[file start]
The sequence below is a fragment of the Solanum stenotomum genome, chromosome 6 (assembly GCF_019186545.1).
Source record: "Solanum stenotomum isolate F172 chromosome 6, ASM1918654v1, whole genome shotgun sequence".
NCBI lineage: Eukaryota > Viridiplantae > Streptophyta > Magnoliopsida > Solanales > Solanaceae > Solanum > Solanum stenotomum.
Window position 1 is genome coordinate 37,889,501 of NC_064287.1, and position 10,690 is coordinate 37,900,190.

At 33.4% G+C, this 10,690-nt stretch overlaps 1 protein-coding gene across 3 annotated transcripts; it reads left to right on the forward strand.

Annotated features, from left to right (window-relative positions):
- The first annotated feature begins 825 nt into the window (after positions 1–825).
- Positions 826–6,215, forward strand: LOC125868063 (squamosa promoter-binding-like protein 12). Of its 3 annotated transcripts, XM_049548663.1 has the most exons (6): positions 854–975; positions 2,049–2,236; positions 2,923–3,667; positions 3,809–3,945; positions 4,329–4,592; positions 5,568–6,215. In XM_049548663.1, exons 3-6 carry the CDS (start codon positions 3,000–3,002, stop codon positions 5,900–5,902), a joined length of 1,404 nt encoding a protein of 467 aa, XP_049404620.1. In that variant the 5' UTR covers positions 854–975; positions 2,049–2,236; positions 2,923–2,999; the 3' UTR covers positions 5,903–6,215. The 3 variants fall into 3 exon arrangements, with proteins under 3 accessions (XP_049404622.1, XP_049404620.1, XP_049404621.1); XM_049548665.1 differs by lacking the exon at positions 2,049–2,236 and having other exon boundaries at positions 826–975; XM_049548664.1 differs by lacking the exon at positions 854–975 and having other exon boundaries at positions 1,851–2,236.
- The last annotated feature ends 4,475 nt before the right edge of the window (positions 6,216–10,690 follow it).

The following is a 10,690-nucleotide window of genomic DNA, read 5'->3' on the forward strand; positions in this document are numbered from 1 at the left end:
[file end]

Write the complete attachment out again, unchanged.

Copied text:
The sequence below is a fragment of the Solanum stenotomum genome, chromosome 6 (assembly GCF_019186545.1).
Source record: "Solanum stenotomum isolate F172 chromosome 6, ASM1918654v1, whole genome shotgun sequence".
NCBI lineage: Eukaryota > Viridiplantae > Streptophyta > Magnoliopsida > Solanales > Solanaceae > Solanum > Solanum stenotomum.
Window position 1 is genome coordinate 37,889,501 of NC_064287.1, and position 10,690 is coordinate 37,900,190.

At 33.4% G+C, this 10,690-nt stretch overlaps 1 protein-coding gene across 3 annotated transcripts; it reads left to right on the forward strand.

Annotated features, from left to right (window-relative positions):
- The first annotated feature begins 825 nt into the window (after positions 1–825).
- Positions 826–6,215, forward strand: LOC125868063 (squamosa promoter-binding-like protein 12). Of its 3 annotated transcripts, XM_049548663.1 has the most exons (6): positions 854–975; positions 2,049–2,236; positions 2,923–3,667; positions 3,809–3,945; positions 4,329–4,592; positions 5,568–6,215. In XM_049548663.1, exons 3-6 carry the CDS (start codon positions 3,000–3,002, stop codon positions 5,900–5,902), a joined length of 1,404 nt encoding a protein of 467 aa, XP_049404620.1. In that variant the 5' UTR covers positions 854–975; positions 2,049–2,236; positions 2,923–2,999; the 3' UTR covers positions 5,903–6,215. The 3 variants fall into 3 exon arrangements, with proteins under 3 accessions (XP_049404622.1, XP_049404620.1, XP_049404621.1); XM_049548665.1 differs by lacking the exon at positions 2,049–2,236 and having other exon boundaries at positions 826–975; XM_049548664.1 differs by lacking the exon at positions 854–975 and having other exon boundaries at positions 1,851–2,236.
- The last annotated feature ends 4,475 nt before the right edge of the window (positions 6,216–10,690 follow it).

The following is a 10,690-nucleotide window of genomic DNA, read 5'->3' on the forward strand; positions in this document are numbered from 1 at the left end: